I find myself frustrated because companies and those in the HR Function won’t allow me to help them as much as I can. I’m frustrated when I see the trivial feud of HR Executives truly trying to make a difference and be excellent. I’m frustrated when I speak and exhibit at a conference and the attendees are more interested in getting their CEU credits and whatever you’re handing out at your exhibit than they are truly learning things from the speakers or the vendors. I am frustrated because HR Executives as a group have not exhibited the dedication, vision, nerve, defiance, edginess, etc. that I like to be associated with. And unfortunately, we have relegated the concept of relationships at our companies to these executives.
HR has to take it on the chin and realize that there’s good reason for the harsh criticism. They have to take it as a wakeup call and an opportunity. HR represents an incredible opportunity that few organizations or individuals are committed to. Those who are committed to the process of building human excellence will generate additional values at their companies and in their personal lives. So, there’s a choice, either you kick ass at HR and receive the rewards or you stay in your comfort zone and continue to get run over.
Perhaps the two greatest impacts on HR over the last few decades have been technology and the law. It’s gotten to a point where we can access all levels of data regarding our operations. Human Resource Management System and Human Resources Information Systems have been designed for every level of size and complexity. Technology has also been utilized to organize performance management. Managing a HRIS system is like managing information on steroids. The reality is that while many of these companies pump the time saving advantages of being able to pull various reports, few executives ever find the time or reason to pull them. As a result, the technology is utilized at its lowest common denominator.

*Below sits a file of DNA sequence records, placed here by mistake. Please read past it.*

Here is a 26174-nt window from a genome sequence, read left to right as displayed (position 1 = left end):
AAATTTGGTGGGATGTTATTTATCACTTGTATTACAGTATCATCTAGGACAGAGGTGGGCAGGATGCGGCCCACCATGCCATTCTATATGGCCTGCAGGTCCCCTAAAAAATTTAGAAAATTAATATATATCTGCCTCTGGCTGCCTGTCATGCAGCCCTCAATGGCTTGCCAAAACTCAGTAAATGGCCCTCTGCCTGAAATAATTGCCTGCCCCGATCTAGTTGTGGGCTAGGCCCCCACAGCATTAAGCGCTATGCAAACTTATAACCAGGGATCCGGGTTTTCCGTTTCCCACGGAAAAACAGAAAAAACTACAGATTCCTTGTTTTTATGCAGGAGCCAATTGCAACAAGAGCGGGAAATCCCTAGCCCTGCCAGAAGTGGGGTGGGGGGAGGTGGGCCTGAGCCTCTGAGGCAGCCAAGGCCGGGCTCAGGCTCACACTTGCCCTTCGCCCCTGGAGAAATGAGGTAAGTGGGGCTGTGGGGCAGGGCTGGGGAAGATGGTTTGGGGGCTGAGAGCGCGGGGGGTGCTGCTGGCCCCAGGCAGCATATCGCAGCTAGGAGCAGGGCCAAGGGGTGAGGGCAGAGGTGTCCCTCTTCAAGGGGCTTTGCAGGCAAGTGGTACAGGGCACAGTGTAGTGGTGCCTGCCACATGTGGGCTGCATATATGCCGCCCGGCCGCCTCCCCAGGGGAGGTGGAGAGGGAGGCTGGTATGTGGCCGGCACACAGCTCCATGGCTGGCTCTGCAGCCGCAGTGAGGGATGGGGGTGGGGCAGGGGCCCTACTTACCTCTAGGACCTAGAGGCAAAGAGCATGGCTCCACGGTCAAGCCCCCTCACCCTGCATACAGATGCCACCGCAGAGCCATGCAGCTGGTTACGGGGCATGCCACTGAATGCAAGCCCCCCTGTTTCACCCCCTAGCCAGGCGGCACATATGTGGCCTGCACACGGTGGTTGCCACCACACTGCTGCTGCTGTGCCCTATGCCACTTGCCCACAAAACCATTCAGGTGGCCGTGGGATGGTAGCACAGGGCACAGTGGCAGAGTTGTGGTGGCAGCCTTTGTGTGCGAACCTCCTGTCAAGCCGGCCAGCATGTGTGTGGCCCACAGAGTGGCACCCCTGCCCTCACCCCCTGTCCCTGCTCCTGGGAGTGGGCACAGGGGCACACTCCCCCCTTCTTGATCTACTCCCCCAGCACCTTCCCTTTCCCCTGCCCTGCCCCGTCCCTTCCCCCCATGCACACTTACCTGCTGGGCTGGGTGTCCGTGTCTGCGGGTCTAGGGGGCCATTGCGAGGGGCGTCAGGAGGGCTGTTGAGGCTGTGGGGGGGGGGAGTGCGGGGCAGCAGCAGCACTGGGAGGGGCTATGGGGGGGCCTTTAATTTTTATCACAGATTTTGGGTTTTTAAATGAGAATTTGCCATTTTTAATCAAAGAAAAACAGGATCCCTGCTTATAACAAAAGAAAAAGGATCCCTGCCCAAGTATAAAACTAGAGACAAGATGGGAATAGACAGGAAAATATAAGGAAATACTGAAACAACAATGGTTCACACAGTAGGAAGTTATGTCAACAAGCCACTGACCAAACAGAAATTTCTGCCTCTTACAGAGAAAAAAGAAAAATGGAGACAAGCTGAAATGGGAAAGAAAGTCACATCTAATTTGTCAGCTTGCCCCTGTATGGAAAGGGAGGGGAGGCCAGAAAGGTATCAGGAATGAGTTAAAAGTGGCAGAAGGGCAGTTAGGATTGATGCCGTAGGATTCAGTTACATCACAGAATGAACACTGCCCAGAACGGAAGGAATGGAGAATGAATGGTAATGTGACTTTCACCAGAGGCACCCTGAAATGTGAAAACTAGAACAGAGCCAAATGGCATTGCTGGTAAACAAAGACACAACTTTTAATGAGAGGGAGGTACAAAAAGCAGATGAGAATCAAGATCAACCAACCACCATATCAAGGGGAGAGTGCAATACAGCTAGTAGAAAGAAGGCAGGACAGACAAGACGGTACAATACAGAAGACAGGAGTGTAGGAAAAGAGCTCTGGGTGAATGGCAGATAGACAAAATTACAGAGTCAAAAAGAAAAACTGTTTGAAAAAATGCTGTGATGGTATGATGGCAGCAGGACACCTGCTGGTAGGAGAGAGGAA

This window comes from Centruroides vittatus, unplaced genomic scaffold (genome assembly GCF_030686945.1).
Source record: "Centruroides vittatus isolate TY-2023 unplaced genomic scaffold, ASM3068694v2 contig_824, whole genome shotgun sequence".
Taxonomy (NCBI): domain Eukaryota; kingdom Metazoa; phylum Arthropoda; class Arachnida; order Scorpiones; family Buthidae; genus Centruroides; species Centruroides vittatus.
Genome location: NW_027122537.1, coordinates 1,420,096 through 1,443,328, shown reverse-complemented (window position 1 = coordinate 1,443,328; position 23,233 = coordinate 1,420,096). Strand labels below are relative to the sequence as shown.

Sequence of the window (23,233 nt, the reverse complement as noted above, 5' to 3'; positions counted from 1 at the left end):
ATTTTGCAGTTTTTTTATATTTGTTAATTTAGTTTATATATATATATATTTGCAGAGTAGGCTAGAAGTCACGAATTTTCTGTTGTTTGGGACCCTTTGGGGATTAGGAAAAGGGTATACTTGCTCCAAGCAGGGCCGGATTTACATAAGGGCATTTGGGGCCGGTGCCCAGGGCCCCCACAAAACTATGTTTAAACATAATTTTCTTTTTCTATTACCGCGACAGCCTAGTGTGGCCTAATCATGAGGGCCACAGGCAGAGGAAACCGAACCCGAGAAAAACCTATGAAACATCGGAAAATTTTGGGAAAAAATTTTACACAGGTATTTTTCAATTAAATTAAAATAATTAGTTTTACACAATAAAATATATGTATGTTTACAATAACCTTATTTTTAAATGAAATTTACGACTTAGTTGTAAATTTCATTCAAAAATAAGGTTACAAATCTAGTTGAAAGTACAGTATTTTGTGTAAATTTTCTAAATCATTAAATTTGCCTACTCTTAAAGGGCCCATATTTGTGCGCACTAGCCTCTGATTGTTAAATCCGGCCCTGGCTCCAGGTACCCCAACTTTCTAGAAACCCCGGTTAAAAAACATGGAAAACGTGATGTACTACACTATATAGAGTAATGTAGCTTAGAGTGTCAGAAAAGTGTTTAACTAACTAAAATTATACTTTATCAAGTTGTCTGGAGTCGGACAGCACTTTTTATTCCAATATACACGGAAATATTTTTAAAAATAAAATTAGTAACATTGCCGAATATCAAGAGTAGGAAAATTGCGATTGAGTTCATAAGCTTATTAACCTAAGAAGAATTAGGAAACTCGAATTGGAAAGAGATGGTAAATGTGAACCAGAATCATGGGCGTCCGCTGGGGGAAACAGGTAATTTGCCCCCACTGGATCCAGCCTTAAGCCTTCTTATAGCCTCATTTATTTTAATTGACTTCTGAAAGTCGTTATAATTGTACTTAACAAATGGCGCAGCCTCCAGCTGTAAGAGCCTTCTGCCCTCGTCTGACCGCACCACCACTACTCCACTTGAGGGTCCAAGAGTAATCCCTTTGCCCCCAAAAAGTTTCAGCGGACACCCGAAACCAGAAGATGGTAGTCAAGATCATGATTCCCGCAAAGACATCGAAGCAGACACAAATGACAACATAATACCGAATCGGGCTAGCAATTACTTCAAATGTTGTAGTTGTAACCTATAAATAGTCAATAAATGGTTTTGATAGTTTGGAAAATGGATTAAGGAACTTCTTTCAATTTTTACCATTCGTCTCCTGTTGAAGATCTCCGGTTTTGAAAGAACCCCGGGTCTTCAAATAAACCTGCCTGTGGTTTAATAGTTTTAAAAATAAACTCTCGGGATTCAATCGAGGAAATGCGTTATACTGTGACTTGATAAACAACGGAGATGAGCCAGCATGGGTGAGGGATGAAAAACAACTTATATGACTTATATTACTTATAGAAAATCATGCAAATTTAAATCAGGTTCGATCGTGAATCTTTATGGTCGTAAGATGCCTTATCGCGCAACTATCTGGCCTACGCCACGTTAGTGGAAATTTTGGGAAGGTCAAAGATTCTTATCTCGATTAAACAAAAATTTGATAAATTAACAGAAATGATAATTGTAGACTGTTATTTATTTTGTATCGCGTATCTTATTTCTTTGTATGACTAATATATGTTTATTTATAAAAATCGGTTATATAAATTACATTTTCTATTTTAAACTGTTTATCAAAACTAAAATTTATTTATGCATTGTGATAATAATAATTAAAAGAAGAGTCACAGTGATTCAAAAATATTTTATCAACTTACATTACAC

The most drastic employment law changes in the workplace have occurred during my career. When I began my legal career in 1983 most of the law was concerning union work. Few people brought sexual harassment, discrimination, or other statutory claims. That was primarily handled by agencies such as the Federal EEOC and the California DFEH. Over the last 30 years, the amount of law that one has to know related to the HR function has easily quadrupled. Go to an HR conference today and you will see at least half of all presentations being related to compliance.
Don Phin, Esq. is VP of Strategic Business Solutions at ThinkHR, which helps companies resolve urgent workforce issues, mitigate risk and ensure HR compliance. Phin has more than three decades of experience as an HR expert, published author and speaker, and spent 17 years in employment practices litigation. For more information, visit www.ThinkHR.com.